The National Lottery is part of “society’s modern cancers” and should be scrapped, a newspaper commentator and former Olympian has said.
Matthew Syed described the lottery’s effect on British culture as “corrosive”, and warned that many people who take part can “ill afford” to do so.
He also highlighted comments from the anti-slavery campaigner William Wilberforce who strongly criticised an earlier public lottery.
Mr Syed, who represented Great Britain at table tennis in the 1992 and 2000 Olympics, hit out at the Lottery’s “semblance of virtue” in its support for sport and the arts.
He said: “If the State wants to raise money for good causes, it should do so via taxation, not by promoting gambling, one of society’s modern cancers.”
Mr Syed added that current athletes, who show young people that hard work leads them to success, often have to promote “get rich quick” scratch-cards in return for lottery funding.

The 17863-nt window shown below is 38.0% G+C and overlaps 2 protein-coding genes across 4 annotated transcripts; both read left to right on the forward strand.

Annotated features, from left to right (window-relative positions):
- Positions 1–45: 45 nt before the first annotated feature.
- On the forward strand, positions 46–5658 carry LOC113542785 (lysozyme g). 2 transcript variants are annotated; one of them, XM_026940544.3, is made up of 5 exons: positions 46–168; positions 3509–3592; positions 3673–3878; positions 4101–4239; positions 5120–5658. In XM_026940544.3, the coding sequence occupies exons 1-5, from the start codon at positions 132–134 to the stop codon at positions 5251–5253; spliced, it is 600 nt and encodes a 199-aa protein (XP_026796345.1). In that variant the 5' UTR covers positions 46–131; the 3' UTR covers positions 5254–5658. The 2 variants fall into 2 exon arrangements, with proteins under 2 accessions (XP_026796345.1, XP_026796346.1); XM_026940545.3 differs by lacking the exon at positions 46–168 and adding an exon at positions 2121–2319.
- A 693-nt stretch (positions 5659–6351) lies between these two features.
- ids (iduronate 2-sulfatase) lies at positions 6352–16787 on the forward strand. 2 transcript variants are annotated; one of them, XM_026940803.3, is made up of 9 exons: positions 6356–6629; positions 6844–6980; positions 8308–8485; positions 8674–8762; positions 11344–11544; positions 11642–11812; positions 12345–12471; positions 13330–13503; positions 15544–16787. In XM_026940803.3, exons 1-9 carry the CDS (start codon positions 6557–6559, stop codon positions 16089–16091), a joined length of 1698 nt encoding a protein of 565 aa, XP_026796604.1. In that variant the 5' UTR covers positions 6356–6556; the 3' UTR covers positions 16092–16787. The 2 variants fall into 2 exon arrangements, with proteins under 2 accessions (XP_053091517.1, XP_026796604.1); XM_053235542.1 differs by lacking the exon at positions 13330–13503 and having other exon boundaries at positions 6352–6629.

Mr Syed, who was writing in The Times, commented: “Nobody is forced to play the lottery, of course, but the State is not ‘forced’ to sustain this grotesque experiment, either.”
He added that Camelot, which operates the National Lottery, “likes to point out that many play the lottery without becoming hooked on it, or on gambling generally”.
“But for others and for our wider culture, the effects are indisputable. And they are corrosive”, Mr Syed added.
The commentator concluded: “William Wilberforce, who campaigned to abolish slavery, despised an earlier lottery. ‘It is particularly objectionable’, he wrote, ‘because it diffused a spirit of gambling among the people, while it produced no benefit to the public Treasury in any degree commensurate to the injury it inflicted in the interest of the community.’
“He was bang on the money. The lottery should be scrapped.”
In July a woman who became Britain’s youngest National Lottery winner – and then frittered most of it away – said she prefers life now with less wealth.
Callie Rogers was 16 when she won £1.9 million. She spent the money on parties, holidays and beauty products, in an effort to find happiness.
But, speaking to Closer magazine, she said the things she bought to cheer her up “never did for long”.